That FB post is absolutely meaningless, especially considering the open nature of the environmental movement. They’re not doing background checks on protesters. The organizers don’t even know the full names of other organizers, let alone how many undercover cops are part of the organizing committee.

    • walkerp 08:11 on 2019-09-27 Permalink

      Well let’s see what the actual route turns out to be and then compare that to the one in the CTV article.

    • Chris 15:07 on 2019-09-27 Permalink

      CTV was exactly right.

    • Tim S. 08:32 on 2019-09-28 Permalink

      In that case, they might as well have officially announced the route. One of the reasons I didn’t go is I didn’t feel like being a pawn in someone else’s game of “let’s disrupt the city and annoy the cops.” They seem to have done alright without me, though.

    • Kate 08:42 on 2019-09-28 Permalink

      There are only so many routes you can take a march of half a million people.

    • EmilyG 12:20 on 2019-09-28 Permalink

      From what I saw during the march, there seemed to be a main route, where most of the people were walking, but also many people turned off onto side streets because they were less crowded and they could move a bit faster, and then rejoined the main route later.

  • Kate 13:50 on 2019-09-26 Permalink | Reply  

    An old couple in Montreal North may lose their home because their son is suspected of hiding a cocaine and cash stash in their house. Giuseppe Grasso is 50 years old and has done this before.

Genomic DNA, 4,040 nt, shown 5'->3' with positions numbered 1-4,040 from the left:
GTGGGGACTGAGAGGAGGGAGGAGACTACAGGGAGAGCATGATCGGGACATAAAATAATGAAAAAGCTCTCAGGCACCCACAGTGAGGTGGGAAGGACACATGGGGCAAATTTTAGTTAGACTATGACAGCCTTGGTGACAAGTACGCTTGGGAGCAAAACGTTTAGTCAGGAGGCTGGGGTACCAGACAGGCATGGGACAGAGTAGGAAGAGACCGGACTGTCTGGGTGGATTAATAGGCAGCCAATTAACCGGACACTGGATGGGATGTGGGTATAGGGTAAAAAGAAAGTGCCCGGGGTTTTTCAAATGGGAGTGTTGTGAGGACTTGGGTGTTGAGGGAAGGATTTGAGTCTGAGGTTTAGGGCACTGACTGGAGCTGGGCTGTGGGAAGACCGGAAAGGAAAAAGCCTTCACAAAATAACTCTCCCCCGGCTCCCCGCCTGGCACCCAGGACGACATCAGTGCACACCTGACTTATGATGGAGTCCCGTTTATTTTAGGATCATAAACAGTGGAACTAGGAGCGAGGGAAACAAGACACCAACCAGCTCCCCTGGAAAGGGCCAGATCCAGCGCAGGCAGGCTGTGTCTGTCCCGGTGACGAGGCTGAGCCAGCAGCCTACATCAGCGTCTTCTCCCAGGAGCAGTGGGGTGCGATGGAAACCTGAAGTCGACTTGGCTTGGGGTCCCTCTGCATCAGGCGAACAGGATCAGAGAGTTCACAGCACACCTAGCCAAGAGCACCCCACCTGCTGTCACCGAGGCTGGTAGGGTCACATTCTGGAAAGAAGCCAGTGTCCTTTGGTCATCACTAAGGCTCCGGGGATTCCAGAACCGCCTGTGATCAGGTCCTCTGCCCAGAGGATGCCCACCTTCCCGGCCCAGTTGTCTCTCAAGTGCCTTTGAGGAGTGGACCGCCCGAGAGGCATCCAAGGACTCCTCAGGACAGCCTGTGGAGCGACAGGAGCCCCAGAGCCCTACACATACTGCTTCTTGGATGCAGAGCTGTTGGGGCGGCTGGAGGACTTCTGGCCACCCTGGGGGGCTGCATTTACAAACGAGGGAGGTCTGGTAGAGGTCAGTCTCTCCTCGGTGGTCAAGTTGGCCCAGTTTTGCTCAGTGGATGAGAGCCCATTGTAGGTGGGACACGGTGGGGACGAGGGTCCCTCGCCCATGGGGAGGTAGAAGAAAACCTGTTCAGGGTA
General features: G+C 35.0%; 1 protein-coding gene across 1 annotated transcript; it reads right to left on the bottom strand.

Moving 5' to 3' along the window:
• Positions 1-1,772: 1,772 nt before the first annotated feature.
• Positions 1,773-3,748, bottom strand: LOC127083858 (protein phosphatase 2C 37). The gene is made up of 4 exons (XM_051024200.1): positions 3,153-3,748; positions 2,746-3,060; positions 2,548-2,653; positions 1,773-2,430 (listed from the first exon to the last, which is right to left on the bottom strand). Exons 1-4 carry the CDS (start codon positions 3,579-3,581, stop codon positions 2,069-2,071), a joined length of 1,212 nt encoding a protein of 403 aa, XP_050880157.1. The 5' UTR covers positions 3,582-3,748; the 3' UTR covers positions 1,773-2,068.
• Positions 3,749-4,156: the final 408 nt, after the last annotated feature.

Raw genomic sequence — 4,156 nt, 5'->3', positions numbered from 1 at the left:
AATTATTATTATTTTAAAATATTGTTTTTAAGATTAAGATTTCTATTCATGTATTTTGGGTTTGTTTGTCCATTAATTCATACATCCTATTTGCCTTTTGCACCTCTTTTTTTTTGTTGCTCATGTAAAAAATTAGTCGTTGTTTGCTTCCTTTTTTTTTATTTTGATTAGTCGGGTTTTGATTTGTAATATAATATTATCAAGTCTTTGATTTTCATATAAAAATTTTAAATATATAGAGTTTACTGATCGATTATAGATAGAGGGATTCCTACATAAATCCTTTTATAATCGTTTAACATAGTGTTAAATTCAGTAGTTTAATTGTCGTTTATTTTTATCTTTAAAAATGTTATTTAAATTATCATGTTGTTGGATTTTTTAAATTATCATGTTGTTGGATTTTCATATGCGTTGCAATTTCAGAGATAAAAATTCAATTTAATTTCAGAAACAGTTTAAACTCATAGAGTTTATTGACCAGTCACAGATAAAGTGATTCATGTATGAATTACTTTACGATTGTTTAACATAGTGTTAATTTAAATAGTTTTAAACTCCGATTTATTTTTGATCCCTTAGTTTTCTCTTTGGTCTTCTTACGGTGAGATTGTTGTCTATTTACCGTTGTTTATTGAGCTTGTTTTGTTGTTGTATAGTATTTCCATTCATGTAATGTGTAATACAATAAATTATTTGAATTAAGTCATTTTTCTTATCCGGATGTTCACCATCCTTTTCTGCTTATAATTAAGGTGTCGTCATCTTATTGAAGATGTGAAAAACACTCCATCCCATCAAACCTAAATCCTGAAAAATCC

• Kate 13:43 on 2019-09-26 Permalink | Reply  

      The EMSB has decided to challenge Bill 21 in court.

      • david100 04:08 on 2019-09-28 Permalink

        I wonder if this is a kamikaze move because they understand the province will disband no matter what, if it’s an attempt to gain some sort of leverage, if it’s just the natural push of having so many minorities, or if it’s simply based on strong feelings about the issue plus a lack of common sense/tactical reasoning. Interesting, nonetheless.

    • Kate 08:36 on 2019-09-26 Permalink | Reply  

      The Guardian Cities section looks at the gentrification of Park Extension in Justin Trudeau’s own riding, Papineau.

      • david100 04:24 on 2019-09-28 Permalink

        If only there were some way we could fit more people onto the same amount of land, and thus satisfy housing demand in a smaller area, rather than forcing out the people who are outbid for the scarce units available . . .